In a study of RAS-induced premature senescence of fibroblasts, AGO2 was found to be a substrate of protein tyrosine phosphatase 1B (PTP1B), a major target of RAS-induced ROS [86]. Inactivation of PTP1B and consequently phosphorylation of AGO2, which inhibits loading and function of miRNAs, were necessary and sufficient for RAS-induced senescence, implying the importance of OS-mediated inhibition of miRNA function in senescence induction [86]. On the other hand, miRNAs can generate rapid and reversible responses and, therefore, are ideal players for mediating adaptive responses against stress through their capacity to fine-tune gene expression [87]. In the following section, we will summarize and categorize the miRNAs that regulate OS in cellular senescence according to their targets (Figure 3).

8.1. Redox Homeostasis

miR-93, miR-214, and miR-669c were found to be overexpressed in aged mouse livers [88]. Through proteomics approach, glutathione S-transferases, such as microsomal glutathione S-transferase 1 (MGST1), glutathione S-transferase zeta 1 (GSTZ1), glutathione S-transferase mu 1 (GSTM1), and glutathione S-transferase theta-1 (GSTT1), were identified as targets of these miRNAs, implying the decline of oxidative defense mechanisms through miRNAs in aging liver [88]; miR-93 was also reported to be upregulated in aged rat liver where Sirtuin1 (SIRT1), in addition to MGST1, was identified as its target [89]. SIRT1 is a nicotinamide adenine dinucleotide- (NAD+-) dependent deacetylase that regulates crucial cellular functions and is associated with aging and longevity. It mediates stress resistance and its expression levels decline in aging organisms, where OS occurs [90]. A variety of miRNAs regulate SIRT1 expression [90]. Of note, miR-34a was found to induce cellular senescence by targeting SIRT1 in different tissues [89, 9193]. miR-217 was reported to induce a premature senescence-like phenotype and impaired angiogenesis in endothelial cells through directly targeting SIRT1 and modulating its deacetylase activity [94]. miR-92a was found to exacerbate endothelial dysfunction in response to OS through targeting SIRT1, Krüppel-like factor 2, and Krüppel-like factor 4, which are key molecules in endothelial cell homeostasis [95].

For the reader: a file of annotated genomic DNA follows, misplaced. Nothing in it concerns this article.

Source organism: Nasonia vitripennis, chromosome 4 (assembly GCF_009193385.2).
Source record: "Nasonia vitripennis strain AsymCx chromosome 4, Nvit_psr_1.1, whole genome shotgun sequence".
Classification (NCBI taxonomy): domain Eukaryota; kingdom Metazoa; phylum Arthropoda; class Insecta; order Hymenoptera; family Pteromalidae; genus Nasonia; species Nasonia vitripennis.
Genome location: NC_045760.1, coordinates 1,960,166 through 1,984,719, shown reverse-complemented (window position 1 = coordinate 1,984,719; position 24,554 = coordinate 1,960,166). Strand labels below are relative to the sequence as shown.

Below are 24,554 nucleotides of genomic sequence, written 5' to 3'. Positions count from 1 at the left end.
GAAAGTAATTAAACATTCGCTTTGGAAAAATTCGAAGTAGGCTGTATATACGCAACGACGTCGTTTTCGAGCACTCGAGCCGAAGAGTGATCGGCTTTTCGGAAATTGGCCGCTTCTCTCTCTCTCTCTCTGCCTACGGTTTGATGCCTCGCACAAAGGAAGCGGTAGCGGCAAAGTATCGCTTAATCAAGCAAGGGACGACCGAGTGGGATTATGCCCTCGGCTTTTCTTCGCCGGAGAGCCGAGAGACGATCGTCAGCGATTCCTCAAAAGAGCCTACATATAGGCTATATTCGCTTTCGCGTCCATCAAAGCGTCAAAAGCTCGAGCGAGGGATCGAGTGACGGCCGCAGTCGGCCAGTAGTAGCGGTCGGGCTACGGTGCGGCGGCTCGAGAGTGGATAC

miR-34a was also reported to target genes in the antioxidant pathway other than SIRT1 to contribute to OS-mediated cellular senescence. Together with miR-335, miR-34a was found to be upregulated in aged rat kidney having superoxide dismutase 2 (SOD2) and thioredoxin reductase 2 (TXNRD2) as their targets, respectively [96]. Overexpression of miR-335 and miR-34a induced premature senescence of young mesangial cells via suppression of both antioxidative enzymes with a concomitant increase in ROS [96]. SOD2 is also a target of miR-21 in human angiogenic progenitor cells (APCs). Reversed correlation of miR-21 and SOD expression was seen in APCs from patients with coronary artery disease. Upregulation of this miRNA increased cellular ROS generation and impaired migratory capacity of APCs [97].